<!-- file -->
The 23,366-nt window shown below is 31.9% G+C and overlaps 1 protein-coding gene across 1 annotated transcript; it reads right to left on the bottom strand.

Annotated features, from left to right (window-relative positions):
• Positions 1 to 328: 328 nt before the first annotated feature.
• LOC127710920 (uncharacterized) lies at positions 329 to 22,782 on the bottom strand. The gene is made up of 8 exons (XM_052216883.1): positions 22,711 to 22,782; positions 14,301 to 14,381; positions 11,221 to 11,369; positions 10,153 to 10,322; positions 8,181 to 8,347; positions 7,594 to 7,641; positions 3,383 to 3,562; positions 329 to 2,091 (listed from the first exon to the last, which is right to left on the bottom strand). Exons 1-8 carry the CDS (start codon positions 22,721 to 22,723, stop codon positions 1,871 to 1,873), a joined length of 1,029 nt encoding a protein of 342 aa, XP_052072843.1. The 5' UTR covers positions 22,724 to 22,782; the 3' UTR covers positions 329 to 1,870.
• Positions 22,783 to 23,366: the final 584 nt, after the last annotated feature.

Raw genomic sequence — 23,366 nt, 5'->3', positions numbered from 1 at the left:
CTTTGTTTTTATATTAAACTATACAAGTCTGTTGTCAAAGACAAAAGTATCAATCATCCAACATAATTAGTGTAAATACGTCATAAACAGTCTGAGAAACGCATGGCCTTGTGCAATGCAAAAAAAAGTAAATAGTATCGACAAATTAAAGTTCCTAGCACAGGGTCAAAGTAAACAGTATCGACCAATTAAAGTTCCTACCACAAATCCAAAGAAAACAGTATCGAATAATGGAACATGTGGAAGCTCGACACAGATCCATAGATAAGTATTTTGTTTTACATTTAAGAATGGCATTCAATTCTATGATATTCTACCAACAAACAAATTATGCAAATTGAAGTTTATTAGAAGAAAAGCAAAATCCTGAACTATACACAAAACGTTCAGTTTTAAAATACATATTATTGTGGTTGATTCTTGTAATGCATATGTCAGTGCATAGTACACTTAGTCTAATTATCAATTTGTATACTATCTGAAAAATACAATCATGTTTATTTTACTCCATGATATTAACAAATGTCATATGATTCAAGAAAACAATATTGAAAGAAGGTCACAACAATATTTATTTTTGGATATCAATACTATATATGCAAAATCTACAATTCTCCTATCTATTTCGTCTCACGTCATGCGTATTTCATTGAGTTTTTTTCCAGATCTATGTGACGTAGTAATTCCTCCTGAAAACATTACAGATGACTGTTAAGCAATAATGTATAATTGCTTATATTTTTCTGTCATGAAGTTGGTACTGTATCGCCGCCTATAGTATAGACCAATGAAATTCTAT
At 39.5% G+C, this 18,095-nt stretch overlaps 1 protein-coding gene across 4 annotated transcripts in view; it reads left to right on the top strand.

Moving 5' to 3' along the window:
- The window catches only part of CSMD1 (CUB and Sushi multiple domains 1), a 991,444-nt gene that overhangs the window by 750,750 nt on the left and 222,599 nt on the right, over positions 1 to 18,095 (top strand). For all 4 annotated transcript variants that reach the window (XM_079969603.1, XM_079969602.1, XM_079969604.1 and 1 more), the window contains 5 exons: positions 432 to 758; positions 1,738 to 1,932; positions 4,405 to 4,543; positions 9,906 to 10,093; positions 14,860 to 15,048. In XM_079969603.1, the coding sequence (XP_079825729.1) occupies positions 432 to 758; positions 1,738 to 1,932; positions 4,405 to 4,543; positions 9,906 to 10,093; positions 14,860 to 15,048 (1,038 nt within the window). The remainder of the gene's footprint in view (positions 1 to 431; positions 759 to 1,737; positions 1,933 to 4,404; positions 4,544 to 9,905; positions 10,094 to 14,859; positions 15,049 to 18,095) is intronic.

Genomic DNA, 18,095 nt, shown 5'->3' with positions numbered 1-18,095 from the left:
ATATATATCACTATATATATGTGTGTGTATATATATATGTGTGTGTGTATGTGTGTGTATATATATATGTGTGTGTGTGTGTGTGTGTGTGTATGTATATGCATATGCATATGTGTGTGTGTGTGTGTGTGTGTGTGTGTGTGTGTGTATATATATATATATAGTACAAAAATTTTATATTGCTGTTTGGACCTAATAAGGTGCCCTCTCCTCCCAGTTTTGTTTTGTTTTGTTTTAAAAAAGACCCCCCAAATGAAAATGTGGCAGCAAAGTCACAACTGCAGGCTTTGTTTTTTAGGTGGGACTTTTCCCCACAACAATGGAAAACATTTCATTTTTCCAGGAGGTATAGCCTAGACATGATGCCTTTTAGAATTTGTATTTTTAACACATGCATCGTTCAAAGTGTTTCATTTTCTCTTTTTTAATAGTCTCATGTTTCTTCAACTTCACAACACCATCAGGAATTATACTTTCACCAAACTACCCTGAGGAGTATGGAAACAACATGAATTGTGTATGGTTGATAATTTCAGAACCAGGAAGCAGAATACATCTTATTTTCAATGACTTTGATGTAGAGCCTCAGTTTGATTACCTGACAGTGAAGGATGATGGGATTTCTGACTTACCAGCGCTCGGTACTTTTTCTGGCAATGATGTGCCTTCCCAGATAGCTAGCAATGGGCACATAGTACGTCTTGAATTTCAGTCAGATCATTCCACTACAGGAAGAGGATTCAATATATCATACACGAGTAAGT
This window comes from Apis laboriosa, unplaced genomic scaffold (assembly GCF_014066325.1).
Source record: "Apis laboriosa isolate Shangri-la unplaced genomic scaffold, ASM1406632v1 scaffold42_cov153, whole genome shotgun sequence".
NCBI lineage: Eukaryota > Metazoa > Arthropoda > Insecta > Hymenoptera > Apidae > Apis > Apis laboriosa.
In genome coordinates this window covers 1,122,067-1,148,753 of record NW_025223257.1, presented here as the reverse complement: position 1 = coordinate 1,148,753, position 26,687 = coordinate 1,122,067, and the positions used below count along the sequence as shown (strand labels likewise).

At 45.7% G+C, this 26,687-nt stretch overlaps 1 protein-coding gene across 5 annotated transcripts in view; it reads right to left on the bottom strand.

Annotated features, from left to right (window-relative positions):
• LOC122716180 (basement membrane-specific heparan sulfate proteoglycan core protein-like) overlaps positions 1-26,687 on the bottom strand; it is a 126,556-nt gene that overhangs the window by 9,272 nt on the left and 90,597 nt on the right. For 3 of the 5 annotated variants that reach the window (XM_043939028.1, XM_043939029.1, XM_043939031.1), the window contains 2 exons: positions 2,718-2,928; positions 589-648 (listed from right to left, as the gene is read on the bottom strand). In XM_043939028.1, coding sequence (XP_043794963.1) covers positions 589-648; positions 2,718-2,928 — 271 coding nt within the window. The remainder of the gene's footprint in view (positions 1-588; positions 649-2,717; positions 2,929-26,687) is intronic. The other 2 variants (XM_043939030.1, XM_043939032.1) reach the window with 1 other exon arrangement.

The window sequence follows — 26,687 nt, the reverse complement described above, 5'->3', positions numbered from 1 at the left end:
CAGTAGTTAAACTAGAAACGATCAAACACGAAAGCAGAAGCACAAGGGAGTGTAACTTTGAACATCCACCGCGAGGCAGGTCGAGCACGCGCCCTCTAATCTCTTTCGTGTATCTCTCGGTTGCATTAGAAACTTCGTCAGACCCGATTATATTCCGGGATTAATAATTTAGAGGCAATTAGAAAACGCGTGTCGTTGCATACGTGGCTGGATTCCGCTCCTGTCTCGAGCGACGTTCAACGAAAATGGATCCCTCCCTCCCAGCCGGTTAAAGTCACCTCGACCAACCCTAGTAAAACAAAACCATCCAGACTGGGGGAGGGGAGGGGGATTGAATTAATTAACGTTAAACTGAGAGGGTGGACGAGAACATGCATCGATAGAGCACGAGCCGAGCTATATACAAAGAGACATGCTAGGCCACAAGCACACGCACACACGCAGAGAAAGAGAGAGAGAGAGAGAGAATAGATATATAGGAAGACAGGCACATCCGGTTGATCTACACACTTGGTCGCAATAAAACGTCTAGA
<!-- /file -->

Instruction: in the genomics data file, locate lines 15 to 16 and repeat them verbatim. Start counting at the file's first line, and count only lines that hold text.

NCBI lineage: Eukaryota > Metazoa > Arthropoda > Insecta > Hymenoptera > Apidae > Apis > Apis laboriosa.
In genome coordinates this window covers 1,122,067-1,148,753 of record NW_025223257.1, presented here as the reverse complement: position 1 = coordinate 1,148,753, position 26,687 = coordinate 1,122,067, and the positions used below count along the sequence as shown (strand labels likewise).